Julianne Parkinson: Oh, absolutely. One hundred percent. This is part of life planning. And when we say that people often immediately go to life planning as meaning financial planning. But we see it more holistically than that. We do see the importance of understanding your wellness and your well-being agenda and what you are prepared and able to do to help self-regulate yourself and stay as well as you can. That is the best way to live a good life. It is to be preventative where possible, but of course we must consider the importance and the natural aspects that can come with chronic diseases as well as part of life as we age and other aspects. So, we want people to be assisted with ways to think through their life planning which takes into account the physical, the emotional, the spiritual, the intellectual, and the environmental, and then to help people form their futures going forward. That is why we are happy to be working with younger generations on proactive wellness initiatives as well. So, there is an intergenerational uplift. We are not only interested in the next few years, which of course is important to us, the commitment to citizens as they are ageing right now, but we have a long term vision that is decades into the future to be supporting people as they age throughout life’s course.

Ash: Well, yeah. It sounds like the scope is, as you said multiple times now, massive that you have an opportunity to change the way that people think about ageing and the way that people think about planning for their lives. It sounds like the steps that the Global Centre is putting in with younger generations are going to sow seeds for the future.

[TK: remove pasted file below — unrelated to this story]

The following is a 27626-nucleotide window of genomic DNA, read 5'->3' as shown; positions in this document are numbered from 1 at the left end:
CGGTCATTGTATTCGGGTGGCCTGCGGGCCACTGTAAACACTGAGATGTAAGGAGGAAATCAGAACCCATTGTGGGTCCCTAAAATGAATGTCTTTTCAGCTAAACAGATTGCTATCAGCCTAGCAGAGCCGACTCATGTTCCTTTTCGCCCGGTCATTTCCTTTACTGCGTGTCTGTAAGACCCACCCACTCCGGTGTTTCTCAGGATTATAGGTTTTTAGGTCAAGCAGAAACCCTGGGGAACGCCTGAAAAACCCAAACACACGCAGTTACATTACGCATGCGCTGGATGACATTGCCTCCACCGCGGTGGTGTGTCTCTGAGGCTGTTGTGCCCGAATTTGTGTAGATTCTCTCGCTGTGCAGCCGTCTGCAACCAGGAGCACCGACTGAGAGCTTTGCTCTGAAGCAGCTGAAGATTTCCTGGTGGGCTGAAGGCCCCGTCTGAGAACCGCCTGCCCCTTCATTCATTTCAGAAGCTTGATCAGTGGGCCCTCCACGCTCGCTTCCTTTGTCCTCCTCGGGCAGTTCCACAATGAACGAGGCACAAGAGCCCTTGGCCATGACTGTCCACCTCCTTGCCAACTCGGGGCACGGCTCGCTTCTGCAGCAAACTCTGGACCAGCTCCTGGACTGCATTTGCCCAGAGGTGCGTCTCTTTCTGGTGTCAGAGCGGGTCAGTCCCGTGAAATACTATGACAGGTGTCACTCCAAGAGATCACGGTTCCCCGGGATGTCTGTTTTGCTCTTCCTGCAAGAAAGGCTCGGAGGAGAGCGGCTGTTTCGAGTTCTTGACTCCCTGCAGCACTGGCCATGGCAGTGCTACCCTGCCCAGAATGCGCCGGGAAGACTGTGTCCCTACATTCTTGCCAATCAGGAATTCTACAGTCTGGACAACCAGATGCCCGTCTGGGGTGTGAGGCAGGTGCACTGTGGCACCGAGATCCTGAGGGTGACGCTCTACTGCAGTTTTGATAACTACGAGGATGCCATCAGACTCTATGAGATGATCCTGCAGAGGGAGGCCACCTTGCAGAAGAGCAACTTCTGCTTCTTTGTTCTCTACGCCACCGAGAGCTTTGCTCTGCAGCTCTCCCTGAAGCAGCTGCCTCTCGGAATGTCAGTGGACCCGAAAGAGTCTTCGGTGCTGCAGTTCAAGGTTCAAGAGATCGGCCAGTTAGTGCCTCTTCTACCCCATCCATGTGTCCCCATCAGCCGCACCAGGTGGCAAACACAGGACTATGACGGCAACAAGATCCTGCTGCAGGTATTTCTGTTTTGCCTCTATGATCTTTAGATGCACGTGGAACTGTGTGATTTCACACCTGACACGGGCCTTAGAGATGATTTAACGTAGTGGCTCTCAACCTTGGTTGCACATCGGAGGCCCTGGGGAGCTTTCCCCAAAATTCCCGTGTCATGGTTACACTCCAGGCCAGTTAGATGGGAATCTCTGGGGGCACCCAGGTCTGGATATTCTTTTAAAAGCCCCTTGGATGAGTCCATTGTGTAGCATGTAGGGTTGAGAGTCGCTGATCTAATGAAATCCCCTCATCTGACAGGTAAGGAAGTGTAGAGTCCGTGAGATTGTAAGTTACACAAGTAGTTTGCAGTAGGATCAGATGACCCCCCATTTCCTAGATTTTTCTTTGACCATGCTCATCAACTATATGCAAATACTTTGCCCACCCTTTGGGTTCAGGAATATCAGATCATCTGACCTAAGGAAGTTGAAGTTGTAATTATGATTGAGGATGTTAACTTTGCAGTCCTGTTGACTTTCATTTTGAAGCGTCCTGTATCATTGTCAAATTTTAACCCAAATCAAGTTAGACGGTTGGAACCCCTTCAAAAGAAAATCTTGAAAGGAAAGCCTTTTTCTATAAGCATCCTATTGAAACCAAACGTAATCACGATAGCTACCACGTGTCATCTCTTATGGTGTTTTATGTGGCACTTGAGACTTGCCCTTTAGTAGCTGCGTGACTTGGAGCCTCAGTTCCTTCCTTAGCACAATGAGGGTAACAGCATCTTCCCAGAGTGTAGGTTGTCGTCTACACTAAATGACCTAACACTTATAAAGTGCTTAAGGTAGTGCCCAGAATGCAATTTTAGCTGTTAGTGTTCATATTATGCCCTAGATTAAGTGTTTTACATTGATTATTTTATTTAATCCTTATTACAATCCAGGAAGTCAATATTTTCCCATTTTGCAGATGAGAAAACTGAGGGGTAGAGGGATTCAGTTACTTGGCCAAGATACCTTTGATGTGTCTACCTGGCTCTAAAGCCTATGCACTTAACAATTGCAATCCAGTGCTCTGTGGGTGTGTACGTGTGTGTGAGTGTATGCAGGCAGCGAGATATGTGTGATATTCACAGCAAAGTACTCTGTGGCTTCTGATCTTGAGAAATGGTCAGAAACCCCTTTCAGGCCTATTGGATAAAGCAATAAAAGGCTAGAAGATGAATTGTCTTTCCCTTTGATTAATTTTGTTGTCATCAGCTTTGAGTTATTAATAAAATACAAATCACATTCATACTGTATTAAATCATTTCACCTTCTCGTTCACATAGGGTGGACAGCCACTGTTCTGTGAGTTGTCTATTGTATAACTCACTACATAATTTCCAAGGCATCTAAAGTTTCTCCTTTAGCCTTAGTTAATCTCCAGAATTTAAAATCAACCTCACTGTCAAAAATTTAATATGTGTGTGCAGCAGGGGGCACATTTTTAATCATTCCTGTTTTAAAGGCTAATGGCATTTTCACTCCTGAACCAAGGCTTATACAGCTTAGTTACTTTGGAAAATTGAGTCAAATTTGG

Julianne Parkinson: Well, we hope to be part of a much broader collaboration of the ecosystem to help make this happen. But absolutely, that is our intention. We always try to encourage intergenerational responses so we can think about aspects like mental wellness and well-being. We see some dramatic and alarming numbers and narratives happening for older people, but equally and unfortunately, there is no age determinant here. We see youth and youth suicide as increasing. How do we assemble the wisdom and the knowledge of older people to support younger people? These are leadership roles. This is not about older people always have been the recipient of other people’s care and support, though that is helpful, it is good if we are intergenerational in this, but it is also the leadership roles that we can play participating in life. Not to be taking leadership away from people. This is the time where they have got the most to offer. They have walked down this path longer than anyone else, and they have learned a lot on the way. Many are prepared to share their wisdom and their point of view. Many are seeking for someone wise to listen to. One of the aspects about improving people’s lives as we age is workforce engagement and volunteering. So, it is workforce engagement transitions. Society has so long have had this fixed term about retirement which really does not do many people justice if anyone at all.